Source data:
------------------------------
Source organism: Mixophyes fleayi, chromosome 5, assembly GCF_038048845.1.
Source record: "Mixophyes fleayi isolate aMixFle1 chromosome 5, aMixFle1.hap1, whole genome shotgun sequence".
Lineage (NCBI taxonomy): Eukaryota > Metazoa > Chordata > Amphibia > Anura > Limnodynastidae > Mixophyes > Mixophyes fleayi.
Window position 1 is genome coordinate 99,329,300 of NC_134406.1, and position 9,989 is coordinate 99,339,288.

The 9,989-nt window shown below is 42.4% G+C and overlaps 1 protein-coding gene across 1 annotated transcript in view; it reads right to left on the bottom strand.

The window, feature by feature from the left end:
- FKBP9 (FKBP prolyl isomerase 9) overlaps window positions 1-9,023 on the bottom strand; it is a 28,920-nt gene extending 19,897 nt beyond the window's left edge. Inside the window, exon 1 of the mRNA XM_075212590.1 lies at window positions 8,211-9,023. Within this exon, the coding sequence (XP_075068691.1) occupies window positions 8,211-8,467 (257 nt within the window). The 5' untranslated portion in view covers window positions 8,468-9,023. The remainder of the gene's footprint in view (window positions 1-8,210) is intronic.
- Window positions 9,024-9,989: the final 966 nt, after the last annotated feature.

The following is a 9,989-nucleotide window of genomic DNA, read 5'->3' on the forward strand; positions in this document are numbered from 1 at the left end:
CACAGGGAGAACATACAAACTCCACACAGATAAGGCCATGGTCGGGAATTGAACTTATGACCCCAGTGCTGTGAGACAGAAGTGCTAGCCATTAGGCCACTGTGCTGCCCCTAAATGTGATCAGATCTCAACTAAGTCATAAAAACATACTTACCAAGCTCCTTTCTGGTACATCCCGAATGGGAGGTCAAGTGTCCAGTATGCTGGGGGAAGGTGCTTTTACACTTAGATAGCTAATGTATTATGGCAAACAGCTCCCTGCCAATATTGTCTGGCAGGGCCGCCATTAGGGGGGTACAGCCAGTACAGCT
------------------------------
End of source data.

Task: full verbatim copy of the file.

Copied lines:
Source organism: Mixophyes fleayi, chromosome 5, assembly GCF_038048845.1.
Source record: "Mixophyes fleayi isolate aMixFle1 chromosome 5, aMixFle1.hap1, whole genome shotgun sequence".
Lineage (NCBI taxonomy): Eukaryota > Metazoa > Chordata > Amphibia > Anura > Limnodynastidae > Mixophyes > Mixophyes fleayi.
Window position 1 is genome coordinate 99,329,300 of NC_134406.1, and position 9,989 is coordinate 99,339,288.

The 9,989-nt window shown below is 42.4% G+C and overlaps 1 protein-coding gene across 1 annotated transcript in view; it reads right to left on the bottom strand.

The window, feature by feature from the left end:
- FKBP9 (FKBP prolyl isomerase 9) overlaps window positions 1-9,023 on the bottom strand; it is a 28,920-nt gene extending 19,897 nt beyond the window's left edge. Inside the window, exon 1 of the mRNA XM_075212590.1 lies at window positions 8,211-9,023. Within this exon, the coding sequence (XP_075068691.1) occupies window positions 8,211-8,467 (257 nt within the window). The 5' untranslated portion in view covers window positions 8,468-9,023. The remainder of the gene's footprint in view (window positions 1-8,210) is intronic.
- Window positions 9,024-9,989: the final 966 nt, after the last annotated feature.

The following is a 9,989-nucleotide window of genomic DNA, read 5'->3' on the forward strand; positions in this document are numbered from 1 at the left end:
CACAGGGAGAACATACAAACTCCACACAGATAAGGCCATGGTCGGGAATTGAACTTATGACCCCAGTGCTGTGAGACAGAAGTGCTAGCCATTAGGCCACTGTGCTGCCCCTAAATGTGATCAGATCTCAACTAAGTCATAAAAACATACTTACCAAGCTCCTTTCTGGTACATCCCGAATGGGAGGTCAAGTGTCCAGTATGCTGGGGGAAGGTGCTTTTACACTTAGATAGCTAATGTATTATGGCAAACAGCTCCCTGCCAATATTGTCTGGCAGGGCCGCCATTAGGGGGGTACAGCCAGTACAGCT